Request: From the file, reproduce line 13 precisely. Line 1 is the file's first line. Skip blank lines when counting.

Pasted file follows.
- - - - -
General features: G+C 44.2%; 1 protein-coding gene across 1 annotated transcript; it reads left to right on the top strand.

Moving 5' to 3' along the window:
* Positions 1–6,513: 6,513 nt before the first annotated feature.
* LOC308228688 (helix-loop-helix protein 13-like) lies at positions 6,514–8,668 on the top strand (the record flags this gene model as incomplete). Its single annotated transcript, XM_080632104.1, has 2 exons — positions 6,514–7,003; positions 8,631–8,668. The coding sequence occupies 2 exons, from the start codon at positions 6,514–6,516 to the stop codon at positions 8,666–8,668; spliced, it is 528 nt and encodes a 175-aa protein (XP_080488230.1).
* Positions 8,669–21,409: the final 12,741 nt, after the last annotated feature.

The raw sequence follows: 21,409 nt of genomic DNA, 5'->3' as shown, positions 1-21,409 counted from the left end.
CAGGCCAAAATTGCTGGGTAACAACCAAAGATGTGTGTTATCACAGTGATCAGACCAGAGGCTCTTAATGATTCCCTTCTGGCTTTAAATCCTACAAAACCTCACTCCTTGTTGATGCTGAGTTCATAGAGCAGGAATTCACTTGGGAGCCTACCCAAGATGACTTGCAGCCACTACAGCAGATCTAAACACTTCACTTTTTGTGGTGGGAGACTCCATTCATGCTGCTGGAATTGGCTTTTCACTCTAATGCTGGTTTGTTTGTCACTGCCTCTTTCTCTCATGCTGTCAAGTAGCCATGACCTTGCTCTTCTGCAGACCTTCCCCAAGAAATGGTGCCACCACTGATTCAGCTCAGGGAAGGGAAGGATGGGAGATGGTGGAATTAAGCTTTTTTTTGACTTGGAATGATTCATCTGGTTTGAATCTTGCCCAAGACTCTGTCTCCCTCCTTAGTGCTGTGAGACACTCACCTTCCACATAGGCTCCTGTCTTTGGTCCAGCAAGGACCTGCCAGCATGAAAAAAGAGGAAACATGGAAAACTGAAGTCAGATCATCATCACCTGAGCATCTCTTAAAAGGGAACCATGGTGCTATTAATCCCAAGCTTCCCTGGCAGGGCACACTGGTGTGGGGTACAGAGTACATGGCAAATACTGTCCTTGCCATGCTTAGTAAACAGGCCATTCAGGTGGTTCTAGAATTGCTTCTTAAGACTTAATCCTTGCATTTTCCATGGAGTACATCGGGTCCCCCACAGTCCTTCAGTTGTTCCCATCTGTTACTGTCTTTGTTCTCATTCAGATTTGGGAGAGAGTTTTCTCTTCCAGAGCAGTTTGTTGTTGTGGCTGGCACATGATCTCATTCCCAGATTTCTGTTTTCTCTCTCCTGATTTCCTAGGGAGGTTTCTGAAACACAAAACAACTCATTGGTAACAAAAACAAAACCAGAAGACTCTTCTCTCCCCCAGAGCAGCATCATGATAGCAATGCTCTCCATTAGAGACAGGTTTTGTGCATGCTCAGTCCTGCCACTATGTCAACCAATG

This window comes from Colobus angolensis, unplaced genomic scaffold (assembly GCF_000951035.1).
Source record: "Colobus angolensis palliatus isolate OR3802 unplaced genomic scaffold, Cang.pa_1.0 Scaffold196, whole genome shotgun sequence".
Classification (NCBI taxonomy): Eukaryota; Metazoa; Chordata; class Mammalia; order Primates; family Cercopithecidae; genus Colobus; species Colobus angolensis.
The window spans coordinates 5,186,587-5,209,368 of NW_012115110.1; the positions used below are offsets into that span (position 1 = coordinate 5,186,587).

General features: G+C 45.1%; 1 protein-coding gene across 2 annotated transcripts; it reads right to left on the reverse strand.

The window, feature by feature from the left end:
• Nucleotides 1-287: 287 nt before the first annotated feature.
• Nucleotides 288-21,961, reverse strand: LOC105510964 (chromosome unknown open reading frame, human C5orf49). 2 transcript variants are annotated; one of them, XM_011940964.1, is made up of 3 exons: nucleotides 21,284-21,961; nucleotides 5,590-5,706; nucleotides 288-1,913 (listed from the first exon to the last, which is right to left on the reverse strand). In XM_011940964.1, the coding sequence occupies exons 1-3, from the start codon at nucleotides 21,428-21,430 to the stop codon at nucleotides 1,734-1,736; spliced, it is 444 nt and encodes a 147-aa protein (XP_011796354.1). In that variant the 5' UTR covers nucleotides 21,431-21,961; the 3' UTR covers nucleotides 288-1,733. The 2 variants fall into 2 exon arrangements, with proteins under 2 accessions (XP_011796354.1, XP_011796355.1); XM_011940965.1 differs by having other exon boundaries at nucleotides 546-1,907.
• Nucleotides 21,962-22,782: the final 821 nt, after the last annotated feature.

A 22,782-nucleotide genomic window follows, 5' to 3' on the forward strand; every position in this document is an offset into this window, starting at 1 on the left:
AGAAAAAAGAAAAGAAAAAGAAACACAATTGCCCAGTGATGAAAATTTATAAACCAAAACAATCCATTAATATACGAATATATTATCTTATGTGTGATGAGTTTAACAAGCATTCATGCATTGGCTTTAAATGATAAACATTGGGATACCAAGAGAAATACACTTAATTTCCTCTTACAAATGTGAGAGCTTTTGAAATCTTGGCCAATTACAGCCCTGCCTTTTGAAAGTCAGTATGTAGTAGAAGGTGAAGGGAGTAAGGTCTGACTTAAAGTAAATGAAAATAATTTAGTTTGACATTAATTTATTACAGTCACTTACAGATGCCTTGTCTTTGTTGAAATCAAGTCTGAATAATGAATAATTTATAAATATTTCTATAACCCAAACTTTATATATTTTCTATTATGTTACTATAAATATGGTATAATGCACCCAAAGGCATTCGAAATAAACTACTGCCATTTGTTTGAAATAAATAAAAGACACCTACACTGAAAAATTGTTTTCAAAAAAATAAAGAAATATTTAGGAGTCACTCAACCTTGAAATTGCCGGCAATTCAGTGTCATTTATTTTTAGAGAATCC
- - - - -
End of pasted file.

The window, feature by feature from the left end: